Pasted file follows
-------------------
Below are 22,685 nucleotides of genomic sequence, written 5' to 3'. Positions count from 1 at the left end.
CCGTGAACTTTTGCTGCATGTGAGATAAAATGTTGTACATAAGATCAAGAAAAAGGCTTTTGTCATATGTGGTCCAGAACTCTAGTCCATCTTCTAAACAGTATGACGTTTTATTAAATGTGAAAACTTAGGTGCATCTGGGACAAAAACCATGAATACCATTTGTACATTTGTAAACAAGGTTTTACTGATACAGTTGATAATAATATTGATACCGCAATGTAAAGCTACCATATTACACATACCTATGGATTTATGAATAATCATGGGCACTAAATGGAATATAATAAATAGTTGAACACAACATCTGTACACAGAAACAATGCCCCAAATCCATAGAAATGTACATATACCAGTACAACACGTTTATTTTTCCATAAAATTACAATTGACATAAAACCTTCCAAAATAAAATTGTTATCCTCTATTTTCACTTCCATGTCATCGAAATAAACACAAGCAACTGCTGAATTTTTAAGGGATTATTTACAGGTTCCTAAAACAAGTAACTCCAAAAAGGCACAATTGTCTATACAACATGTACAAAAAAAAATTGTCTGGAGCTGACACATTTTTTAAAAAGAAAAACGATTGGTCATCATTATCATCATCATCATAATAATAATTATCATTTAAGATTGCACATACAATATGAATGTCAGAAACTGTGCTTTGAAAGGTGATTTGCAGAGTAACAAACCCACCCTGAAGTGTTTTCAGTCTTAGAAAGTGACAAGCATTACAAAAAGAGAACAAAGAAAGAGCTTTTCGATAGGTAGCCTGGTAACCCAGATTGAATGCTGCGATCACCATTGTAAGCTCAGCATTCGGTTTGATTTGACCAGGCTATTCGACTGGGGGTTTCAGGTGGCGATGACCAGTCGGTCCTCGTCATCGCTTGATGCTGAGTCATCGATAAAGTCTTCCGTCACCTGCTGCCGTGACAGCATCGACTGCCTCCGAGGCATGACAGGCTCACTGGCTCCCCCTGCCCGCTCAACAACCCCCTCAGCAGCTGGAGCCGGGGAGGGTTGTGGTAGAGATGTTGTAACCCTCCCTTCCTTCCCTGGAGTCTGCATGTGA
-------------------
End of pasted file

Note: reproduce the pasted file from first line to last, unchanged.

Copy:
Below are 22,685 nucleotides of genomic sequence, written 5' to 3'. Positions count from 1 at the left end.
CCGTGAACTTTTGCTGCATGTGAGATAAAATGTTGTACATAAGATCAAGAAAAAGGCTTTTGTCATATGTGGTCCAGAACTCTAGTCCATCTTCTAAACAGTATGACGTTTTATTAAATGTGAAAACTTAGGTGCATCTGGGACAAAAACCATGAATACCATTTGTACATTTGTAAACAAGGTTTTACTGATACAGTTGATAATAATATTGATACCGCAATGTAAAGCTACCATATTACACATACCTATGGATTTATGAATAATCATGGGCACTAAATGGAATATAATAAATAGTTGAACACAACATCTGTACACAGAAACAATGCCCCAAATCCATAGAAATGTACATATACCAGTACAACACGTTTATTTTTCCATAAAATTACAATTGACATAAAACCTTCCAAAATAAAATTGTTATCCTCTATTTTCACTTCCATGTCATCGAAATAAACACAAGCAACTGCTGAATTTTTAAGGGATTATTTACAGGTTCCTAAAACAAGTAACTCCAAAAAGGCACAATTGTCTATACAACATGTACAAAAAAAAATTGTCTGGAGCTGACACATTTTTTAAAAAGAAAAACGATTGGTCATCATTATCATCATCATCATAATAATAATTATCATTTAAGATTGCACATACAATATGAATGTCAGAAACTGTGCTTTGAAAGGTGATTTGCAGAGTAACAAACCCACCCTGAAGTGTTTTCAGTCTTAGAAAGTGACAAGCATTACAAAAAGAGAACAAAGAAAGAGCTTTTCGATAGGTAGCCTGGTAACCCAGATTGAATGCTGCGATCACCATTGTAAGCTCAGCATTCGGTTTGATTTGACCAGGCTATTCGACTGGGGGTTTCAGGTGGCGATGACCAGTCGGTCCTCGTCATCGCTTGATGCTGAGTCATCGATAAAGTCTTCCGTCACCTGCTGCCGTGACAGCATCGACTGCCTCCGAGGCATGACAGGCTCACTGGCTCCCCCTGCCCGCTCAACAACCCCCTCAGCAGCTGGAGCCGGGGAGGGTTGTGGTAGAGATGTTGTAACCCTCCCTTCCTTCCCTGGAGTCTGCATGTGA